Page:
First, we opened the question "is the church killing curiosity?". Second, we saw how curiosity was a major reason for the explosion of the ancient church, which was a heavily persecuted and private group. I thought I would end with some of my personal thoughts about being salt (see part 1).
As I have thought and written these posts, I have asked myself "how am I not being salt?" and "what does it mean to be salt?". Since I am all about embracing the friction, here is a personal confession. I am more comfortable telling people about the hope found in Jesus, His truth, His love, the need they have deep inside; than I am living it out. In fact, I actually believe that my ability to bridge their need to Jesus, to give the answer, to explain the gospel is more effective than me living that truth out. I have this strong tendency to help them understand their need as if they would not know it without my help. I feel like I have to explain the answer to them clearly. I feel like I have to convince them. Oh, it is not always conscious, but my actions prove this to be true.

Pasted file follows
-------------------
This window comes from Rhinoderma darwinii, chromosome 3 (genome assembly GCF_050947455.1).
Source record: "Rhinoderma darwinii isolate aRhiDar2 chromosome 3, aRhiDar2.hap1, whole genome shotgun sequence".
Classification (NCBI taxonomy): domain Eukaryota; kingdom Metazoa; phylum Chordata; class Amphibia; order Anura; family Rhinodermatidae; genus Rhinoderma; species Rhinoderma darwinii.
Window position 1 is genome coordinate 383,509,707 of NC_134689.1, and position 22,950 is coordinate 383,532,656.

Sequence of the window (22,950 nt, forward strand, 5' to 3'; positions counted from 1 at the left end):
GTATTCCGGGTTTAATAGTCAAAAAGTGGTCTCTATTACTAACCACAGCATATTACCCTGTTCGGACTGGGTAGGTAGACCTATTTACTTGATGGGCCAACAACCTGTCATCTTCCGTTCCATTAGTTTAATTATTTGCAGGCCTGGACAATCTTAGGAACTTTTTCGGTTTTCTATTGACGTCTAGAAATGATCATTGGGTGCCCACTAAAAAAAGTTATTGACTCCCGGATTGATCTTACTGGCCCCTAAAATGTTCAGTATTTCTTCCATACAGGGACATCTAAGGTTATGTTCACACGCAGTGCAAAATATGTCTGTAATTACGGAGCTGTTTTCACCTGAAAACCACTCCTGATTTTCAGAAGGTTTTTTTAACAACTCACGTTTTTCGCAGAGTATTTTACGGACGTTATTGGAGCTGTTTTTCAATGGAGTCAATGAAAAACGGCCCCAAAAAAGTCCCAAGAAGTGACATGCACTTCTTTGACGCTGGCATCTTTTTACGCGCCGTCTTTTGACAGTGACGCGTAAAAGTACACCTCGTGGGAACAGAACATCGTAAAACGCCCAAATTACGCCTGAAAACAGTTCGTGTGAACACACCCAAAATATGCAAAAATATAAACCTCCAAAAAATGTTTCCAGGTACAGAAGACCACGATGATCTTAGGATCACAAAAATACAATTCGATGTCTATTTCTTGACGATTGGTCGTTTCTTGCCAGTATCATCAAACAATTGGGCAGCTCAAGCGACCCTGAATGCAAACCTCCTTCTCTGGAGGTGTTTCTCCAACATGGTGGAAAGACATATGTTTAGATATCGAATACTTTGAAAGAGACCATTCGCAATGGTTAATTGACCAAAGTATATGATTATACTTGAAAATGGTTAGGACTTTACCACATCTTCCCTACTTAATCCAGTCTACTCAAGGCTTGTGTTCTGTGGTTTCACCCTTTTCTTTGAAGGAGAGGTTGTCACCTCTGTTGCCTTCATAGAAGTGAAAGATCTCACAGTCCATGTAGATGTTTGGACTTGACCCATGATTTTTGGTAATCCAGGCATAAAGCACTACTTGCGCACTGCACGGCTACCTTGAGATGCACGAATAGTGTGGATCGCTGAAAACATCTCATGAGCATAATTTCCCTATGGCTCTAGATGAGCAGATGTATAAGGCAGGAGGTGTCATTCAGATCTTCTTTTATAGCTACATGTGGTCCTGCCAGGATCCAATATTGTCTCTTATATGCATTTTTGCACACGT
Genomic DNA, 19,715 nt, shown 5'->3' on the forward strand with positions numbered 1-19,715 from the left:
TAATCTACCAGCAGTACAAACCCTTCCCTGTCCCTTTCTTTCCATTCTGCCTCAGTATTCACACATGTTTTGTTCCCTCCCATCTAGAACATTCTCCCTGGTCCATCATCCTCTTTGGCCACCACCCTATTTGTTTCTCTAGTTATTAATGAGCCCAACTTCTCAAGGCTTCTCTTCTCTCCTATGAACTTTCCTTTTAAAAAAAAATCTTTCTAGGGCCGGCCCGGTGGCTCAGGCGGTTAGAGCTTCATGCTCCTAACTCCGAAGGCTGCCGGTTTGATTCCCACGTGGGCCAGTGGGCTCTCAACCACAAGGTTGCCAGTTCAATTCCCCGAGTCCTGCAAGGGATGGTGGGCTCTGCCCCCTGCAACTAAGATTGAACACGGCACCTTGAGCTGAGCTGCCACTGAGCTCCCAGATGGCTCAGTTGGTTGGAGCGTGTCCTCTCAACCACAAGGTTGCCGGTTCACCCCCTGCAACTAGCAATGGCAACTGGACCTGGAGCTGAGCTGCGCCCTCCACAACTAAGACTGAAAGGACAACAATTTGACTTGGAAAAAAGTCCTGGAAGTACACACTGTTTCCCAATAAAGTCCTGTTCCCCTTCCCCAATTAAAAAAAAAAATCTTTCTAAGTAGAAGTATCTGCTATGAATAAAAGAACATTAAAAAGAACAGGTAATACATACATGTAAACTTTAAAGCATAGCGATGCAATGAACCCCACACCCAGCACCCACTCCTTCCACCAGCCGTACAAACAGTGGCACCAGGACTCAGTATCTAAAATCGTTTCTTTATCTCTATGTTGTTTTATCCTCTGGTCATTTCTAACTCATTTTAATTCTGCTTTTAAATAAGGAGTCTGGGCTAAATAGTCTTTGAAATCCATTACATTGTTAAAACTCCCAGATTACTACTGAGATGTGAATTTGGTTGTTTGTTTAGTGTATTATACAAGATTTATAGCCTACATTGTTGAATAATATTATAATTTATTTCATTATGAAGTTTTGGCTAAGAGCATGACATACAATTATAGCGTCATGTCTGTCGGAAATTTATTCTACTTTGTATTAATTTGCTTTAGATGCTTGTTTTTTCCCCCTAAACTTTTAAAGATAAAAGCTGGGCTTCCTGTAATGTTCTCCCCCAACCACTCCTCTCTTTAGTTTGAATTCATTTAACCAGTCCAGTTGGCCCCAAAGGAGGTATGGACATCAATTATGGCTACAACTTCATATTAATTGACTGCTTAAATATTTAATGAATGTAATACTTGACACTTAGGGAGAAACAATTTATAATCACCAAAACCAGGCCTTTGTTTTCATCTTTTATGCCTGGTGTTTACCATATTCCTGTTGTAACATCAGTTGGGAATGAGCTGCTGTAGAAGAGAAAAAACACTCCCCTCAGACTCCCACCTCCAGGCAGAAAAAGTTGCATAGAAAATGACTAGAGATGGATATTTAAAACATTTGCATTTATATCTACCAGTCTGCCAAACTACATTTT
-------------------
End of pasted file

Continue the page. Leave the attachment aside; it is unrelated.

But salt is not about being the answer. It is about living in the answer. It is the catalyst to bring thirst. Jesus is the answer, the water of life. Don't get me wrong we are called to know the reason for the hope that is within us, but we are also reminded that we are to be set a apart, a peculiar people, aliens. And to be honest, there is not much difference between my life and the non-believer down the street. What is it that sets me apart? What is it about my life (the way I live) that creates an insatiable curiosity in those around me? I am thinking that we do not have a problem of people hearing the answer. We have a problem of people seeing the answer.